Making Sense of the Square Root Law of Inventory Management

The square root law of inventory management is often presented as a formula, but little explanation is ever given about why your inventory costs go up when you increase the number of warehouse locations. Even if you subtract the obvious suspects that would make your costs rise – extra rent, extra staffing, upkeep of multiple locations, etc. – your inventory costs still increase.

Why? Because the total amount of inventory you must hold is now higher; in order to properly utilize multiple warehouse locations and to maintain customer satisfaction, you will be storing more inventory than you would with only one inventory location.

Many companies choose to go with multiple warehouses because they have expanded and their one warehouse is having trouble getting product to all of their clients. Multiple warehouses mean that you are closer to your customers and can offer better customer service, but they also mean that each warehouse much have its own safety stock to cover the demand variability of its local customers.

As you know, if you’ve been reading our blogs, safety stock a necessary evil – important for customer service but also tied up capital. You’ll see that when you look at all of the warehouses as a whole, only a fraction of the combined safety stock is ever used. You can’t reduce the amount of safety stock, however, because each warehouse is an independent location with its own customer base and its own inventory needs. While you can look at your sales numbers and get a basic idea of the minimum safety stock you probably need, you can’t determine which location will need it from month to month.

One way to reduce the combined safety stock is to allow cross shipments from warehouses experiencing low demand to warehouses experiencing peak demand. However, this shuffling of inventory wastes a lot of money in transport costs. You could also ship directly from any warehouse to any customer, but then the purpose of having multiple locations is lost.

Another way to reduce the amount of safety stock you must maintain is using one central location to keep all the safety stock. Your multiple warehouses can keep up with their own customer base for the most part, and when they can’t, they can call upon the central safety stock location. This eliminates the duplicated safety stock that occurs when using multiple warehouses. You still won’t know which of your different regions will see the next demand spike, but it won’t technically matter any more since you have all your safety stock in a single location – although longer shipping times may decrease your customer satisfaction rates.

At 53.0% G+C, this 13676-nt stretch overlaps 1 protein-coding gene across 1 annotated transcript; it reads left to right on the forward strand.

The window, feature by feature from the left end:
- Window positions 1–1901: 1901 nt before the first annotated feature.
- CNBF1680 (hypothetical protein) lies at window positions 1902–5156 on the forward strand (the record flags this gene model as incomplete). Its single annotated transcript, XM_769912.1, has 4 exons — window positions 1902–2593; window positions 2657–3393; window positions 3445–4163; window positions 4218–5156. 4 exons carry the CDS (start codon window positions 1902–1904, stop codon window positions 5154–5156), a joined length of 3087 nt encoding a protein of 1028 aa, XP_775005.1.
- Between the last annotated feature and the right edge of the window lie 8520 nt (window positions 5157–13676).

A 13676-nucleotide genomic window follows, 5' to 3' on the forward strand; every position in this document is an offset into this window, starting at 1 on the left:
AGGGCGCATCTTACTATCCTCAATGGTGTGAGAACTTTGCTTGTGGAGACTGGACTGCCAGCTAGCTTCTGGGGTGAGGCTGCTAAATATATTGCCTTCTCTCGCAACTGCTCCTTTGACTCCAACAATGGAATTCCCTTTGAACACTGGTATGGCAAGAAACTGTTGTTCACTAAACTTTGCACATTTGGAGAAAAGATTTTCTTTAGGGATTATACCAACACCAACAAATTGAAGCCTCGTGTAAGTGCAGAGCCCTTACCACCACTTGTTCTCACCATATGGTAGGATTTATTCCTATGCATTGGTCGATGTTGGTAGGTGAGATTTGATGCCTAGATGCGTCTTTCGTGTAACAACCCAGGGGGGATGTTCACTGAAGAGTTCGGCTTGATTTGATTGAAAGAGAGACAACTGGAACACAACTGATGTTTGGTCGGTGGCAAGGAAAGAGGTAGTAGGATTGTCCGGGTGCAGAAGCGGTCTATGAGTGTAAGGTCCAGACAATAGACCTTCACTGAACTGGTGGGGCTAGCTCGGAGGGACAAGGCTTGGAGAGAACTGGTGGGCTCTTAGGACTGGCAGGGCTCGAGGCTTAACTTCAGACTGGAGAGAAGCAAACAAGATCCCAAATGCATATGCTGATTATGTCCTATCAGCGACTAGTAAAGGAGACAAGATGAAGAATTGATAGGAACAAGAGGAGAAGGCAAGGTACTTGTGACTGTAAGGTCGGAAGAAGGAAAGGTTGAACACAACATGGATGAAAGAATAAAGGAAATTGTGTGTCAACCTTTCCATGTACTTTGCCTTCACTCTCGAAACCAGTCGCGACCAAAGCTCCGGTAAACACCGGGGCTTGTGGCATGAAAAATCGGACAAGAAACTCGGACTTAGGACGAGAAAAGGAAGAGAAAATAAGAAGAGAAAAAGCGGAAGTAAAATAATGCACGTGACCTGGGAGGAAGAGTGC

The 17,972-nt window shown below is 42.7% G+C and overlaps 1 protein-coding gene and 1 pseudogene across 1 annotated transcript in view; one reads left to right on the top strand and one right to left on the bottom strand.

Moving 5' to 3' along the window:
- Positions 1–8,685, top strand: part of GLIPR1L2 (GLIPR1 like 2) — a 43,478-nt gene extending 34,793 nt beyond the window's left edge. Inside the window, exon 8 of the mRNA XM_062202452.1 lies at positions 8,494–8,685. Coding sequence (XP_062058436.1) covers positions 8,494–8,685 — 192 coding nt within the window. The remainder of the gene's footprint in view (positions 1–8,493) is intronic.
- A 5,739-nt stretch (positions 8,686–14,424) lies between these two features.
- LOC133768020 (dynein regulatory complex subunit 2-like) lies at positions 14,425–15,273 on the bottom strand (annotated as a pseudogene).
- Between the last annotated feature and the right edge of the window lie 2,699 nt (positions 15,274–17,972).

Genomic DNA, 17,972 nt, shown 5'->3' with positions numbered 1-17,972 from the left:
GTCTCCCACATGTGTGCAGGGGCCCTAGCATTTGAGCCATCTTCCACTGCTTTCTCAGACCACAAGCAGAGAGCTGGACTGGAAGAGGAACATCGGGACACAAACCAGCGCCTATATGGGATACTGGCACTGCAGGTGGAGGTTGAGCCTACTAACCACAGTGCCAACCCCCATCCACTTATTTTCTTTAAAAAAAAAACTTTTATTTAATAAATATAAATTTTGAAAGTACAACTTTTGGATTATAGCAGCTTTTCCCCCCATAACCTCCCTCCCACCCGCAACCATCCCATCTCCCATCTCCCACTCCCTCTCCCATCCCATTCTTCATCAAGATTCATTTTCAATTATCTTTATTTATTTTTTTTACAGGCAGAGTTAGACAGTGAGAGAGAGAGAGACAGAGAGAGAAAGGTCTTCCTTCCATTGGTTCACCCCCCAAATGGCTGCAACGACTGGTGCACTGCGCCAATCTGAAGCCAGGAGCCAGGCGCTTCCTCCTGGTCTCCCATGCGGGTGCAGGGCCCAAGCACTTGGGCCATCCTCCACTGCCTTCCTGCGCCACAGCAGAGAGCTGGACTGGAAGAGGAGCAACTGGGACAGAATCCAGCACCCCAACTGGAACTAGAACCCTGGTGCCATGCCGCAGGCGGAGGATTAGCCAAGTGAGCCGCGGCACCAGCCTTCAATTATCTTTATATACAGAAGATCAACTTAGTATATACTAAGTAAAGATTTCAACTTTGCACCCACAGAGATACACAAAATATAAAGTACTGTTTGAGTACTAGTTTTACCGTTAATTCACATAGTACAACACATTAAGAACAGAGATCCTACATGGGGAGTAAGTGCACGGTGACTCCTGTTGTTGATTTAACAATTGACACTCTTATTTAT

All of this is nicely summed up in the square root law, which gives you a good estimate of how the number of warehouse locations affects your overall inventory requirements:

The equation looks like this: X2 = (X1) * v (n2/n1)

  • With n1 = number of existing facilities
  • and n2 = number of future facilities
  • and X1 = existing inventory
  • and X2 = future inventory

As an example, if you have four warehouses and find that you need a total of 20,000 widgets to service your customers without running out of stock, and you decide to consolidate the entire inventory into one central warehouse, then the minimum amount of inventory you would need is: X2 = (20,000) * v (1/4) = (20,000) * (1/2) = 10,000 widgets

This reduces your inventory by 50%.

The square root law is also a form of risk pooling

If this is something you’d like to learn more about, or if you have other inventory concerns, please contact Acumen Information Systems today – we’re here to help you build your business acumen!


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